Ideas Generation -

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Ideas are
everywhere
Raj Bhat
Change as a Source of Opportunity

Status-quo is good for incumbent players (established
companies) – they have products or services, smooth
operations, established business models, loyal set of
customers, functional teams ……

Change brings in disruption – that in consumer tastes,
cost structures, business models, expectations, level of
expertise needed, distribution channels, payment
mechanisms, availability of finance

Change produces a level-playing field which is actually
loaded in favour of a new player because of his
flexibility, adaptiveness
Examples of Entrepreneurs
Exploiting Change

Japanese car manufacturers (1973)

Microsoft (1976-78)

Amazon and Dell (1990s)

Infosys (1989)
Broad Categories of Change

Demographic – whole population (age distribution)

Economic – Emerging markets

Socio-Cultural -- Value systems, role models

Technological -- Variety, performance, cost

Political – democratic, authoritarian/totalitarian regimes.
Free market vs socialistic policies (Britain in early
1980’s)

Legal and Regulatory -- liberalization (internal and
external), enforcement of IP protection laws
Demographic Changes

Median age

Working population as the % of total population

Life expectancy

Healthcare and Social Security Needs

Urban-Rural Ratio

Literacy

Male-Female ratio
Socio-Cultural Changes

Value systems -- globalization and local assertions

Accepted norms of behaviour

Role of religion and spirituality

Pursuit of expertise, knowledge, wealth,
possessions

Aspirations, fears, desires, anxieties

Measure of “time” – attention span, priorities,
conveniences
Technological Changes

Availability and wide-spread assimilation of
technology

Information Technology and it pervasiveness

Costs and disposable incomes

Performance, variety, ease of acquisition

Cross applications – interdisciplinary developments

Comfort level of technology usage

Examples: CD ROM drives and mobile phones
Economic Changes

Gross Domestic Product and Per Capita Income

Level of exports and imports

Inflation and interest rates

Availability of credit at all levels

Size of the middle class

Various growth rates – industrial growth, productivity
growth, exports growth

Level of unemployment
Political and Regulatory Changes

Transition from centrally planned to market
economy (India, 1991)

Transition from communism to “market socialism”
(China, 1978-1980)

Regulated, protected, closed economy

No IPRs (copyrights, patent laws)

Contract Enforcement and right to property

Labour and land reforms
India in the New Millennium

“Young” country with rising literacy and prosperity

GDP growth rate of 7-8 % per annum

Growing middle class

Liberal, business like values, pursuit of wealth

High unemployment, imbalance in the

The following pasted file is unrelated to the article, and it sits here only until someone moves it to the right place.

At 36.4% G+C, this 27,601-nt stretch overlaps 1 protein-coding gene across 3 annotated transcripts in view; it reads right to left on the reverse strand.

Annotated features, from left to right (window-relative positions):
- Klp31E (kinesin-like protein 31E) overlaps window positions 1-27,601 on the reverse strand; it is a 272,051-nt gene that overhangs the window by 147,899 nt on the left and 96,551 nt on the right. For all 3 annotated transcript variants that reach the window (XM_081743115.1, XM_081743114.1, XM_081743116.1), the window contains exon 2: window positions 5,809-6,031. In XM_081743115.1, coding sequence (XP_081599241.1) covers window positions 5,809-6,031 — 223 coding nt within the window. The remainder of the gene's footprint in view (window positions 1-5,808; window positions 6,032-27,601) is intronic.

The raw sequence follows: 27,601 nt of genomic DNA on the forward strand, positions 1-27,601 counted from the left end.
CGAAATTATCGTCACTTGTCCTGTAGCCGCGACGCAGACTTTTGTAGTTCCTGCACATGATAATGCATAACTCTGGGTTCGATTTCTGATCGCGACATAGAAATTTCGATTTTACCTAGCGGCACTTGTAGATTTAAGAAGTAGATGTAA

development
India in the New Millennium

Passages of IP laws (new patent regime)

Respect in the global community (functional
democracy)

Atmosphere conducive to business -- no
xenophobia, no insularity, no misplaced importance
to “self-reliance”

Well developed “Institutions” – judiciary, capital
markets, stock exchanges, media (free and
independent), educational institutions, regulatory
bodies (SEBI, FDA, ISI)
Analysis of Existing Entrepreneurs

Truly new, novel and innovative ideas: 3-4%

Rest 96%

Enhancement -- improvement / refinement of
features – cheaper, better, faster, more user-friendly

Extension to features

Specialization -- niche’ creation
Enhancement, Extensions and
Specializations
Enhancements
Extensions
Specialization
Examples of Enhancement

DOS to Windows

Mechanical watch to quartz watch

Modem to ADSL modem

Ordinary TV to a flat screen TV

Desktop PC to a laptop PC to a tablet PC

Propeller engine to a jet engine
Most industrial innovations
Examples of Extensions

Toothbrush with a built in toothpaste

Pen with a torchlight

Mobile handset with camera, FM radio,MP3
player ….

Memory sticks with MP3 players

Wristwatch with a calculator

Cinema Multiplexes

Day care centers (crèche) with tuitions

Swiss army knife
Examples of Specialization

Low cost airlines (Ryanair, Easyjet, Air Deccan)

Boutique financial advisory services

Super-specialty hospitals

Finishing schools

Executive search firms (CxOs only, finance
professionals only)
Possible Service Opportunities

Schools

Restaurants

Travel agency and tour operators

Pet shops

Bookshops

Gyms / weight loss clinics

Oxygen bars
Screening Ideas: Are they
Opportunities?
5 Questions
1.
2.
3.
4.
5.
What important customer problem can you
solve?
How are you going to do it?
How many customers are there that are
willing to buy from you?
Why can only you provide the solution?
How can you defend against others?
Ask these questions BEFORE somebody else
does!
Screening an Opportunity:
5 Questions
1.
What important customer problem can you
solve?
How valuable?
How painful?
Remember, you need to change somebody’s
behavior to buy your product.
Screening an Opportunity:
5 Questions
2.
How are you going to do it?
Business model:
Product
Distribution
Location
Technology/Innovation
Service
Brand
Screening an Opportunity:
5 Questions
3.
How many customers are there that are
willing to buy from you?
How many customers are there? (Market size)
How many will buy from you? (Market share)
Who will be your first customer (besides your
Mom)?
Who will be your 100th?
Screening an Opportunity:
5 Questions
4.
Why can only you provide the solution?
How are you unique? What do you provide
that nobody else can?
Screening an Opportunity:
5 Questions
5.
How can you defend against others?
Location, brand, patent (or other IP), great
service, great taste, great fashion sense….
×

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